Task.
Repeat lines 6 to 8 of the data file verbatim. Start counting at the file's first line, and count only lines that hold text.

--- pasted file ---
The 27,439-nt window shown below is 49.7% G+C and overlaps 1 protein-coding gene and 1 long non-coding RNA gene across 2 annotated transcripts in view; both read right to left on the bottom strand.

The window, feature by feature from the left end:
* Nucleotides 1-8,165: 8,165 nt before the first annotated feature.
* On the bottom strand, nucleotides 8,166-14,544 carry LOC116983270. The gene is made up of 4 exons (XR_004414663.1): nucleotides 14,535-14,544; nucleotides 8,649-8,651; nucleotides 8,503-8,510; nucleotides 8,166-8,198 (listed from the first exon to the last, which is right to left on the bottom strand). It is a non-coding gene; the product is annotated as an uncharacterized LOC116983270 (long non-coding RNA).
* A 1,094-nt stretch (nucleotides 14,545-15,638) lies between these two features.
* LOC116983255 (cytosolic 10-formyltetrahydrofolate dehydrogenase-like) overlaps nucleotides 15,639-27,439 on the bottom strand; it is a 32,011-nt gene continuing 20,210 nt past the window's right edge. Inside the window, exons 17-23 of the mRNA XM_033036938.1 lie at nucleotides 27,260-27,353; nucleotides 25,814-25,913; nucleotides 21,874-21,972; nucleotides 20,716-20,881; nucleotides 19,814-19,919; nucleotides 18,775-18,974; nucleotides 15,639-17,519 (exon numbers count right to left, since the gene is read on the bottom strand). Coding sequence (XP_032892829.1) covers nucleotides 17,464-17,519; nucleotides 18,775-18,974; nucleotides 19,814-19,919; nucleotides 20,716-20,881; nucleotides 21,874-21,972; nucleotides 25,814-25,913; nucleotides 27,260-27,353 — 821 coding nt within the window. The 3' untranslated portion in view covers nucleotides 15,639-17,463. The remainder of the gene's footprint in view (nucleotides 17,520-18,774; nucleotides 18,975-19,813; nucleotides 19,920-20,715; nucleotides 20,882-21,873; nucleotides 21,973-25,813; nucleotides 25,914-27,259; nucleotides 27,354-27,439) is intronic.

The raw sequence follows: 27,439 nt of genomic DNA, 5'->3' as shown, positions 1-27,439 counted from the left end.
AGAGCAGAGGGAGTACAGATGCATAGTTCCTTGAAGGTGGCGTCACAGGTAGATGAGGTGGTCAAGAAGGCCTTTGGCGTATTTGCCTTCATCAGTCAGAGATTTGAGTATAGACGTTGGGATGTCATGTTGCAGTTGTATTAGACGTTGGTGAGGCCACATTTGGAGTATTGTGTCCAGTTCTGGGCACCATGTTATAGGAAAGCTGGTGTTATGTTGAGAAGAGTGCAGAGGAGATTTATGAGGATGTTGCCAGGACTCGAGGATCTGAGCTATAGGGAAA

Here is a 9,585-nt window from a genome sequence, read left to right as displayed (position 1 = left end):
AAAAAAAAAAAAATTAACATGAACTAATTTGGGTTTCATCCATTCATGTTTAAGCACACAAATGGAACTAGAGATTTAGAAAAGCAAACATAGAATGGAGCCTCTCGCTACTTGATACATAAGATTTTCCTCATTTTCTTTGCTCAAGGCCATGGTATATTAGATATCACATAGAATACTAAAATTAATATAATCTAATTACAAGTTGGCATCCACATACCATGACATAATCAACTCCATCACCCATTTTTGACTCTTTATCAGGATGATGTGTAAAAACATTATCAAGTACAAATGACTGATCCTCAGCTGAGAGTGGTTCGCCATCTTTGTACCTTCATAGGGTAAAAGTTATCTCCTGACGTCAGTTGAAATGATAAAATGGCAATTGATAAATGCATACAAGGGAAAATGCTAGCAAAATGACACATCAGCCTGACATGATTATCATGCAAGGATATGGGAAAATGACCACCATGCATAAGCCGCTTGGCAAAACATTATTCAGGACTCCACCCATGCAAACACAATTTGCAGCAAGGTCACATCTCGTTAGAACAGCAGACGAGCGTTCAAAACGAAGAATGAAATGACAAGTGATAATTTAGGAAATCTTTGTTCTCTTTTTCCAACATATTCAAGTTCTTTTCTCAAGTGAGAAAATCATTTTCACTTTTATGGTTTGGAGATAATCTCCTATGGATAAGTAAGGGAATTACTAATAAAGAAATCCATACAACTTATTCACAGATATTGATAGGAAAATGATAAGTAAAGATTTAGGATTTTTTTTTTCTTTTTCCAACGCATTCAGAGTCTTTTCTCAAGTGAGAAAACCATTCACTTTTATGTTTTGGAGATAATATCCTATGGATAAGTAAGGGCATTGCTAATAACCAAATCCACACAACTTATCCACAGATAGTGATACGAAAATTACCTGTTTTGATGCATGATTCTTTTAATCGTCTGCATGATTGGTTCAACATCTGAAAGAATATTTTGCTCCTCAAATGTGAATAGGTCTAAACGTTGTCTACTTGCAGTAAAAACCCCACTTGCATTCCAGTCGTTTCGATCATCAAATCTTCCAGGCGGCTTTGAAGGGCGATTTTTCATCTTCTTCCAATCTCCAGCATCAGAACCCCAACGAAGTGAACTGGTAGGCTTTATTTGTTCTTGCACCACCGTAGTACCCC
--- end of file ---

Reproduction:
* LOC116983255 (cytosolic 10-formyltetrahydrofolate dehydrogenase-like) overlaps nucleotides 15,639-27,439 on the bottom strand; it is a 32,011-nt gene continuing 20,210 nt past the window's right edge. Inside the window, exons 17-23 of the mRNA XM_033036938.1 lie at nucleotides 27,260-27,353; nucleotides 25,814-25,913; nucleotides 21,874-21,972; nucleotides 20,716-20,881; nucleotides 19,814-19,919; nucleotides 18,775-18,974; nucleotides 15,639-17,519 (exon numbers count right to left, since the gene is read on the bottom strand). Coding sequence (XP_032892829.1) covers nucleotides 17,464-17,519; nucleotides 18,775-18,974; nucleotides 19,814-19,919; nucleotides 20,716-20,881; nucleotides 21,874-21,972; nucleotides 25,814-25,913; nucleotides 27,260-27,353 — 821 coding nt within the window. The 3' untranslated portion in view covers nucleotides 15,639-17,463. The remainder of the gene's footprint in view (nucleotides 17,520-18,774; nucleotides 18,975-19,813; nucleotides 19,920-20,715; nucleotides 20,882-21,873; nucleotides 21,973-25,813; nucleotides 25,914-27,259; nucleotides 27,354-27,439) is intronic.

The raw sequence follows: 27,439 nt of genomic DNA, 5'->3' as shown, positions 1-27,439 counted from the left end.
AGAGCAGAGGGAGTACAGATGCATAGTTCCTTGAAGGTGGCGTCACAGGTAGATGAGGTGGTCAAGAAGGCCTTTGGCGTATTTGCCTTCATCAGTCAGAGATTTGAGTATAGACGTTGGGATGTCATGTTGCAGTTGTATTAGACGTTGGTGAGGCCACATTTGGAGTATTGTGTCCAGTTCTGGGCACCATGTTATAGGAAAGCTGGTGTTATGTTGAGAAGAGTGCAGAGGAGATTTATGAGGATGTTGCCAGGACTCGAGGATCTGAGCTATAGGGAAA